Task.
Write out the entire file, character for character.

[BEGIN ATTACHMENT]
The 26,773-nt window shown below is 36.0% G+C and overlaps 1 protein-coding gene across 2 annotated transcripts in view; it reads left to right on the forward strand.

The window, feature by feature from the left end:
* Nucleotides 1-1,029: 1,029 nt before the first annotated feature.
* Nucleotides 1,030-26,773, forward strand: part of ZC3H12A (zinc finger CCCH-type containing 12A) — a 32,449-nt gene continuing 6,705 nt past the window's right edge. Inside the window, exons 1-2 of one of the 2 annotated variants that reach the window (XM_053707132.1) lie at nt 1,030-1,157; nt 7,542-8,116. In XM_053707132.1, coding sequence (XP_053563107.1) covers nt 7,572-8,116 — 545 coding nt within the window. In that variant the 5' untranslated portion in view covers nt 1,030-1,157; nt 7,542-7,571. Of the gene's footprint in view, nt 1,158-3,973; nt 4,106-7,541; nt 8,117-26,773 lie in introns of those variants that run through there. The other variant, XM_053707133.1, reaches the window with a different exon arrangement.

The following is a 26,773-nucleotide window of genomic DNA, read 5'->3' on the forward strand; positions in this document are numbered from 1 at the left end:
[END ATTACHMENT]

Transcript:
The 26,773-nt window shown below is 36.0% G+C and overlaps 1 protein-coding gene across 2 annotated transcripts in view; it reads left to right on the forward strand.

The window, feature by feature from the left end:
* Nucleotides 1-1,029: 1,029 nt before the first annotated feature.
* Nucleotides 1,030-26,773, forward strand: part of ZC3H12A (zinc finger CCCH-type containing 12A) — a 32,449-nt gene continuing 6,705 nt past the window's right edge. Inside the window, exons 1-2 of one of the 2 annotated variants that reach the window (XM_053707132.1) lie at nt 1,030-1,157; nt 7,542-8,116. In XM_053707132.1, coding sequence (XP_053563107.1) covers nt 7,572-8,116 — 545 coding nt within the window. In that variant the 5' untranslated portion in view covers nt 1,030-1,157; nt 7,542-7,571. Of the gene's footprint in view, nt 1,158-3,973; nt 4,106-7,541; nt 8,117-26,773 lie in introns of those variants that run through there. The other variant, XM_053707133.1, reaches the window with a different exon arrangement.

The following is a 26,773-nucleotide window of genomic DNA, read 5'->3' on the forward strand; positions in this document are numbered from 1 at the left end: